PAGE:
Thus, the issue of whether the petition was for modification of the trust has been resolved against petitioner and is not a basis for appeal. N.C. R. App. P. 16(b). The sole issue before this Court is whether the trial court had subject matter jurisdiction to hear a proceeding to remove the trustee designated by the testatrix and appoint new co-trustees. In this regard we note that although the trial court did not make a specific finding, the trial court by implication found that this proceeding was one to remove a trustee. The trial court's judgment states, “This dismissal shall be without prejudice to Petitioners' rights, if any, to seek removal of the Trustee in an action before the Clerk of this Court pursuant to G.S. § 36A- 23.1, et seq.”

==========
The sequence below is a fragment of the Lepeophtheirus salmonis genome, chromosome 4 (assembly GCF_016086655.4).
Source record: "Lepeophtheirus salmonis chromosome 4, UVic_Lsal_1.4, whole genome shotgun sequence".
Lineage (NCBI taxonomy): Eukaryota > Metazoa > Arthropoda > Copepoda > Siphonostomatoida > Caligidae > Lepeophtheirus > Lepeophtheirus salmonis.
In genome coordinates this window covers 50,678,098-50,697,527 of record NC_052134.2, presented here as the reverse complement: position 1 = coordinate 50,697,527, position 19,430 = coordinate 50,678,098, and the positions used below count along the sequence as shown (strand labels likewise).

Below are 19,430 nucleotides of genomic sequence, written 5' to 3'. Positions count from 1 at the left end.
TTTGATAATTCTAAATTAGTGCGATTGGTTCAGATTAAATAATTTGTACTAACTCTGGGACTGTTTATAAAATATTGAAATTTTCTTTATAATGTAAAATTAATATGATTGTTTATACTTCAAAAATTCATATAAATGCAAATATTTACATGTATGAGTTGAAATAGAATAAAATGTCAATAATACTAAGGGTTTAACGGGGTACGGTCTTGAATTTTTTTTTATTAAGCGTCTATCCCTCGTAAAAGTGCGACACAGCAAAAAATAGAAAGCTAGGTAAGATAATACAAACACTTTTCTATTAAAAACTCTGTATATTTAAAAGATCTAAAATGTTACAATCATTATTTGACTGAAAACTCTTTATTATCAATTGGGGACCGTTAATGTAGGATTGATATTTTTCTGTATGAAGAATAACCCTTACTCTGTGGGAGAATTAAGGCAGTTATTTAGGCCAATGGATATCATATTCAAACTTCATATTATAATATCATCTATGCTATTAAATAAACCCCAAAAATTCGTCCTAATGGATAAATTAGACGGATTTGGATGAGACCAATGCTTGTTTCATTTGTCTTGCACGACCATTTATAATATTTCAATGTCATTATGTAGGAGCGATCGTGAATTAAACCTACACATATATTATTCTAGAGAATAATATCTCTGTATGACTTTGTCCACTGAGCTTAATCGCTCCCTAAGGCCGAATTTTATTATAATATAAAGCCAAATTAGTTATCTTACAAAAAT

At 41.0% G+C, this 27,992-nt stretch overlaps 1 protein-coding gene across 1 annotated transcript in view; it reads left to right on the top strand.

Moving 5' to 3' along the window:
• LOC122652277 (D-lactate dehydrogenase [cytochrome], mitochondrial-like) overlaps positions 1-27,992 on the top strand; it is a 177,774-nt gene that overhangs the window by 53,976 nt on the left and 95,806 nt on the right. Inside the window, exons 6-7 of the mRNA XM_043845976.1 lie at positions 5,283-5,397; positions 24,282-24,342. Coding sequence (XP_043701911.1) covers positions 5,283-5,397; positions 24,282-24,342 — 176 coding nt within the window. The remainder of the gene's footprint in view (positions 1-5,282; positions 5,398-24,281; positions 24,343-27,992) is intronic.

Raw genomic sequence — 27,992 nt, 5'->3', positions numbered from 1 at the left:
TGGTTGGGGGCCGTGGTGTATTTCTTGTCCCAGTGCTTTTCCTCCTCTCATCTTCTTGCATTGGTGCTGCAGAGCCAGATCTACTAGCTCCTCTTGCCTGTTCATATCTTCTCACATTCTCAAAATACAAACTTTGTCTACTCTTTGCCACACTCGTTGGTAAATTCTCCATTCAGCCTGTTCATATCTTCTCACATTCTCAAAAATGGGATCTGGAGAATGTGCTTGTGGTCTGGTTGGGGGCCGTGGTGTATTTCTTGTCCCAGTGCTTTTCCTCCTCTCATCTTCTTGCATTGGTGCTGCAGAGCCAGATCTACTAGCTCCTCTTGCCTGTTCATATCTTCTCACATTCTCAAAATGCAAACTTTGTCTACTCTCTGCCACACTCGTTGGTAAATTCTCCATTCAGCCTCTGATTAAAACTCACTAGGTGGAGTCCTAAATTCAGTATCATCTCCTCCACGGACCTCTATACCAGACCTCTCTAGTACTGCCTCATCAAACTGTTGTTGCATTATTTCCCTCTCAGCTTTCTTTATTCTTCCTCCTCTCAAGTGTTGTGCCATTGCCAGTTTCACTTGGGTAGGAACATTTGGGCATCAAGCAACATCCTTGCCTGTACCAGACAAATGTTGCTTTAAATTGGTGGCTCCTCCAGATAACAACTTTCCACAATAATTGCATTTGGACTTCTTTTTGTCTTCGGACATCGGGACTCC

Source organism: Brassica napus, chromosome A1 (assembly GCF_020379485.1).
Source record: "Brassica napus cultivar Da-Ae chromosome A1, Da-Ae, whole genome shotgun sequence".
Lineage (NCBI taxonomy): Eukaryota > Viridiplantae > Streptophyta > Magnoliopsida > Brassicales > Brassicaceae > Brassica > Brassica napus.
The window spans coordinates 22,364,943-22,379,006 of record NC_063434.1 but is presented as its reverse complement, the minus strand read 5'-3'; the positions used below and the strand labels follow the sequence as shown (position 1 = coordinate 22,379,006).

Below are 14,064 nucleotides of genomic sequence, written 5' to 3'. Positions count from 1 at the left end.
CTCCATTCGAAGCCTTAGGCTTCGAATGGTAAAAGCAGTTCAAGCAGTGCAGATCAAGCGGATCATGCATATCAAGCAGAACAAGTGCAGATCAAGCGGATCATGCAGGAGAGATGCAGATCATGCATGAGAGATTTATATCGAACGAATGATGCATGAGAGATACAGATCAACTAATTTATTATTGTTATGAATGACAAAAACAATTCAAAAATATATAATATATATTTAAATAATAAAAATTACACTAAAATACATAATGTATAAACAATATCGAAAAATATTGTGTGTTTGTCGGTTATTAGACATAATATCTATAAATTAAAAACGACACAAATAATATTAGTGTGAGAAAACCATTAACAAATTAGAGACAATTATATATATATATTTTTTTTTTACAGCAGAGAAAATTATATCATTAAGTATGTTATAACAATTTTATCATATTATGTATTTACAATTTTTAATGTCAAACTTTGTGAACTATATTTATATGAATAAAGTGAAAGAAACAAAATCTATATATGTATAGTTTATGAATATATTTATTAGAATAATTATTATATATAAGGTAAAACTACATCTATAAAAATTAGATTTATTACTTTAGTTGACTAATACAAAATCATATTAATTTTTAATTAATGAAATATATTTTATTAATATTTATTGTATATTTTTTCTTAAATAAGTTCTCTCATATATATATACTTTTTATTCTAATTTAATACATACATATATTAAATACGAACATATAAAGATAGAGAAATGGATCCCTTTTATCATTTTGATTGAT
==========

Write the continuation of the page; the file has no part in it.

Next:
In ascertaining legislative intent, the Court looks first to the language of the statute and gives the words their ordinary and plain meaning. Frye Reg'l Med. Ctr., Inc. v. Hunt, 350 N.C. 39, 45, 510 S.E.2d 159, 163 (1999). Section 36A-23.1(a) by its plain language gives the clerk of superior court exclusive jurisdiction over the removal and appointment of trustees. By contrast, section 36A-125.4 says nothing about the removal of a trustee but addresses only the modification or termination of an irrevocable trust by consent of the beneficiaries. Of note, Article 11A, including section 36A-125.4, was enacted in 1999, Act of July 9, 1999, ch. 266, sec. 2, 1999 N.C. Sess. Laws 982, 984, and section 36A-125.4 was amended in 2003, Act of May 30, 2003, ch. 93, sec. 1, 2003 N.C. Sess. Laws 119, 119. Section 36A-23.1(a) was enacted in 2001, Act of Sept. 14, 2001, ch. 413,sec. 1, 2001 N.C. Sess. Laws 1594, 1595-96, and was amended in 2003, ch. 261, sec. 1, 2003 N.C. Sess. Laws at 440-41, to refer specifically to Article 11A pertaining to modification and termination of an irrevocable trust. From this treatment of these statutes by the General Assembly, the inference can be drawn that the legislature did not intend for “modification of a trust” to include the removal and appointment of a trustee or for section 36A-125.4 to be an alternative mechanism for removal of a trustee without cause by consent of the beneficiaries. See Victory Cab Co. v. Charlotte, 234 N.C. 572, 576, 68 S.E.2d 433, 436 (1951) (where the meaning of a statute is doubtful, “statutory changes over a period of years” may be considered to ascertain its true meaning). “[A] statute dealing with a specific situation controls, with respect to that situation, other sections which are general in their application.” State ex rel. Util. Comm. v. Lumbee River Elec. Membership Corp., 275 N.C. 250, 260, 166 S.E.2d 663, 670 (1969).